James Cortada Yes, but don't judge companies simply by their revenue size. Judge them by the quality of the revenue—that is, profit. Who's spending the money with them? IBM will be a smaller company, there's no question about it. That doesn't mean they're going to be a poor company. Its profits are pretty high. Its cash flows are fabulous. It's got a very strong balance sheet. I wouldn't bet against IBM, but it'll be a smaller company, there's no question about it.
Steven Cherry Once again, my guest is historian Jim Cortada. When we come back, I'll ask him about a surprisingly consistent pattern to each of IBM's transitions.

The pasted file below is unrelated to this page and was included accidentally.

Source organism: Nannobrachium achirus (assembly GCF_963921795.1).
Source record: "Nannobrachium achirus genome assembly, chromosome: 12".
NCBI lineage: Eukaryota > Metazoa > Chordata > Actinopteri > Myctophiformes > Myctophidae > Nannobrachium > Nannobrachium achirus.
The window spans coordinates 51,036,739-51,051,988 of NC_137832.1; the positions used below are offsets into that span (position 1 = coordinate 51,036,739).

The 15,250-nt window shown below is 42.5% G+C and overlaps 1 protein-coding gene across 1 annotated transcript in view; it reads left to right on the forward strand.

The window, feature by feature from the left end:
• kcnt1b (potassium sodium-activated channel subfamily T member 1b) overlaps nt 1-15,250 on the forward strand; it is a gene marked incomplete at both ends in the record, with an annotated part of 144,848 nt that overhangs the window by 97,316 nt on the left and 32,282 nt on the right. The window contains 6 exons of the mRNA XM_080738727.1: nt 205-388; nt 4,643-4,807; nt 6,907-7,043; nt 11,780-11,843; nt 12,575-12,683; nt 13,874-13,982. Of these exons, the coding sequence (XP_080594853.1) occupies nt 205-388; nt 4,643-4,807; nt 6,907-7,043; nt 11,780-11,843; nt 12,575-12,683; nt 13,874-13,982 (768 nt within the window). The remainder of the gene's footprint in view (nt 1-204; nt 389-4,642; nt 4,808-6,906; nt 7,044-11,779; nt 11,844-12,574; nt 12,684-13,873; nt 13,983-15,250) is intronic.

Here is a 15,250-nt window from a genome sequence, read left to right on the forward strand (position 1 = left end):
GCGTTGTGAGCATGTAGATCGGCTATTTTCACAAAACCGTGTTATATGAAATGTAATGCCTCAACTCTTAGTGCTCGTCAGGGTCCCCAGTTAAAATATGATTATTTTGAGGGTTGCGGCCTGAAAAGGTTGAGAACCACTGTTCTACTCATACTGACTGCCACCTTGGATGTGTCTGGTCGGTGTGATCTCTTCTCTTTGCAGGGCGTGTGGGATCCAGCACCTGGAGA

But first I'd like to say how much we appreciate questions, comments, and suggestions from our listeners. For example, Chris A writes me after just about every energy-related show with thoughtful reflections that have enriched later shows. I can be reached by email at firstname.lastname@example.org or on Twitter @fixthefuturepod. We also welcome your rating us, especially on Apple Podcasts and Spotify. And if you go to an episode's page on the Spectrum website, you can comment there, subscribe to alerts of new episodes, and find links to the people, places, and ideas mentioned in the show.
We're back with IBM veteran and historian Jim Cortada. Jim, you have a set of three graphs in the book that literally chart the three biggest transitions of IBM through the decades. Maybe you can describe it.